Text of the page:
We’ve Got the Bleat

Goat yoga relaxes mind and body.

Last fall, Virginia Tech welcomed students back to campus with a different sort of class. 

In collaboration with the Blacksburg Yoga Collective, hundreds of students were invited to spread their yoga mats on the green outside Moss Arts Center for the event, which included some special—and hooved—guests. Welcome to goat yoga.

Goat yoga has been popularized in the past year by innovative farms enjoying proximity to cities like Seattle and New York hosting retreats and weekend glamping experiences for urbanites. (Social media feeds have blown up with photos of the adorable helpers.) The trend reached the Commonwealth early last spring, when Beth A. Wolfe, a yoga instructor from Arlington, began offering classes at the Little Goat Farm at the Lake in Nokesville.

Since then, classes have been popping up all over the state, from Roanoke and Blacksburg to Colonial Beach and Alexandria, where Wolfe now hosts regular “Naaaamaste” workshops at her home studio Ease Yoga and Cafe. Aspiring yogis of all ages are invited to participate in gentle flow (or Hatha) yoga classes in the company of free-roaming goats. For their part, the goats, which are naturally curious and social, will often nuzzle up in practitioners’ laps during lotus pose or hop on their backs during plank pose.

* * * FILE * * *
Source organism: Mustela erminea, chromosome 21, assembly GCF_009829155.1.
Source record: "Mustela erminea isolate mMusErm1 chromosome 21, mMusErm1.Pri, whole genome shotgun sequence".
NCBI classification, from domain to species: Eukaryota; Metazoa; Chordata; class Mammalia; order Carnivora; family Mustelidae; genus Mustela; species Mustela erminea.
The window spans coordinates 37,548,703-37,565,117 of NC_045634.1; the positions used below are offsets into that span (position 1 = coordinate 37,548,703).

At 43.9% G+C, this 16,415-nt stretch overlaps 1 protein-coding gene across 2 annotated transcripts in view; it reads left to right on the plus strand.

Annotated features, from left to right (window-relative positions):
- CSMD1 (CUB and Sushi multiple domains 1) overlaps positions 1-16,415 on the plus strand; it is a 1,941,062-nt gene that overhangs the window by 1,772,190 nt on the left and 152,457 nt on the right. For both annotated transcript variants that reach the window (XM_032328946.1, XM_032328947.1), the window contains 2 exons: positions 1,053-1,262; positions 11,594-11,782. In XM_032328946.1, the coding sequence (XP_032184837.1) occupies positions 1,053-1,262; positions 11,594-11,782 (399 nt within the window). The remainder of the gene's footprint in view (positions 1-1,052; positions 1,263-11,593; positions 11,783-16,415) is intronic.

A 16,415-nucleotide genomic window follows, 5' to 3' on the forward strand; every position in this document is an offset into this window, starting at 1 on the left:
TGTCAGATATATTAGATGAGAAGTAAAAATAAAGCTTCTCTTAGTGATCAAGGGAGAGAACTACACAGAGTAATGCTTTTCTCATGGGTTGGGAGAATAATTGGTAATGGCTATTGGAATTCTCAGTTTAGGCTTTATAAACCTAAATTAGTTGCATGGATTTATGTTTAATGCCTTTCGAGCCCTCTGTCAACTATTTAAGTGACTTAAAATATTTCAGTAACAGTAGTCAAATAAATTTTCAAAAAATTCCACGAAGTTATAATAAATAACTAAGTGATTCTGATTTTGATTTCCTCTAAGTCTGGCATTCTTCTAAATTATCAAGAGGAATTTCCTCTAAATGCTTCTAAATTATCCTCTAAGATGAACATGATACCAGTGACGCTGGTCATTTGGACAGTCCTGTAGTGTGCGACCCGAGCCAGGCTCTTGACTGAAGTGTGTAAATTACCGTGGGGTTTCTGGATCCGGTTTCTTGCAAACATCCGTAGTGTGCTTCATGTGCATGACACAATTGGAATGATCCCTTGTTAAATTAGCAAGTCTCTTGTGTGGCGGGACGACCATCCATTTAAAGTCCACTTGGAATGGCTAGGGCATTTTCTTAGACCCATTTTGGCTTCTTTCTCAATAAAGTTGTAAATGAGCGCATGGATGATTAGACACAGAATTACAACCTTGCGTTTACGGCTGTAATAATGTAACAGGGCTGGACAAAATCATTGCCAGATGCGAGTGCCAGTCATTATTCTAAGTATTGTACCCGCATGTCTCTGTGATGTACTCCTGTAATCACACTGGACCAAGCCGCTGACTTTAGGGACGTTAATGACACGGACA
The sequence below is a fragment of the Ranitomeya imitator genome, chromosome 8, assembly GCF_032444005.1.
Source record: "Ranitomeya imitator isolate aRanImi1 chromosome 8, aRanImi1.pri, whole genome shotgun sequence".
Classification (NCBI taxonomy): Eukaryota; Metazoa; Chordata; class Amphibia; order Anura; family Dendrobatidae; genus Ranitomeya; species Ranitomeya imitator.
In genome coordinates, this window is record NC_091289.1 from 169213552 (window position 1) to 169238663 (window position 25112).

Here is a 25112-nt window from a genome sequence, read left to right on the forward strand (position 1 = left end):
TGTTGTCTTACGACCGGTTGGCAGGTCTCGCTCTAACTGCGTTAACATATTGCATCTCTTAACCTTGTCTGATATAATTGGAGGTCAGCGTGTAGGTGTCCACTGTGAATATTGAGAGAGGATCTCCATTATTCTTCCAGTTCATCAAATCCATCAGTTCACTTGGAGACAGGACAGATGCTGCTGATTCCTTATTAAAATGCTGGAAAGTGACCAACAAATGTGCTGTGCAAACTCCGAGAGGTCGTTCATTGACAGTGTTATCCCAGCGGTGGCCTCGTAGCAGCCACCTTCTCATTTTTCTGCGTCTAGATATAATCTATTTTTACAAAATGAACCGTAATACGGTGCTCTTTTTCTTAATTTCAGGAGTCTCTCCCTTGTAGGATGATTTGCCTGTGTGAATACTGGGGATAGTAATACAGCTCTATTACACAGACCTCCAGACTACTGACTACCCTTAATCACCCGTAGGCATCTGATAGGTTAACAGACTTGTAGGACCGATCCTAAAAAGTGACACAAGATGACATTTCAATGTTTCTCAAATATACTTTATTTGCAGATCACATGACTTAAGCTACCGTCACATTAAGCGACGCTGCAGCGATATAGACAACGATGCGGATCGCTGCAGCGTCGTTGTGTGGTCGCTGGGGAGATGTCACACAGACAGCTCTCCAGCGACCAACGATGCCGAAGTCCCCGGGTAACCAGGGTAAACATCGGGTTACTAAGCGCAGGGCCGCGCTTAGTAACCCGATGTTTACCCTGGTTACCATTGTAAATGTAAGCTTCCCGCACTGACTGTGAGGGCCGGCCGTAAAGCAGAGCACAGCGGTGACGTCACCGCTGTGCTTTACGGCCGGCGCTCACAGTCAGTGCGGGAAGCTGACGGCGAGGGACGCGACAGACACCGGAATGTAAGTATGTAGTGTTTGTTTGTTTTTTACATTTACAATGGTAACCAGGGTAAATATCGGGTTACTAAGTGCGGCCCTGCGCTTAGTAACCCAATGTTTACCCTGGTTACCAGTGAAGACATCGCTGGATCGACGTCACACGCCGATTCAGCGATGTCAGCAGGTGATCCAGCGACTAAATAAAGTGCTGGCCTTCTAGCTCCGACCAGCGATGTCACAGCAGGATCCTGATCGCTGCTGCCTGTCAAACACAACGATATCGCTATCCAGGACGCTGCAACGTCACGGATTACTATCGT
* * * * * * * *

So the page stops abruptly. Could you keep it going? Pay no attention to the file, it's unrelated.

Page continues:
“They’re a novelty,” says Wolfe. “We’re mostly city-dwellers, so we don’t get to interact with goats very often.”

Animals have long been studied for their positive effect on humans: Ongoing research at VCU’s Center for Human-Animal interaction has demonstrated long-term benefits for people who have consistent interaction with animals, which is proven to raise serotonin and endorphins in the body, a goal of most prescribed anti-depressants—and yoga practice.

Wolfe, who specializes in trauma-informed yoga and works with clients affected by post-traumatic stress, says, “People are moved by animals, so it’s a good match. We work on breathing and movement, and when the goats come around, people take a break to touch or hold them. Everyone is very much in the moment, just being present.”


Look for other goat yoga classes at Silver Maple Farm in Berryville and Goat Gurus in Roanoke.

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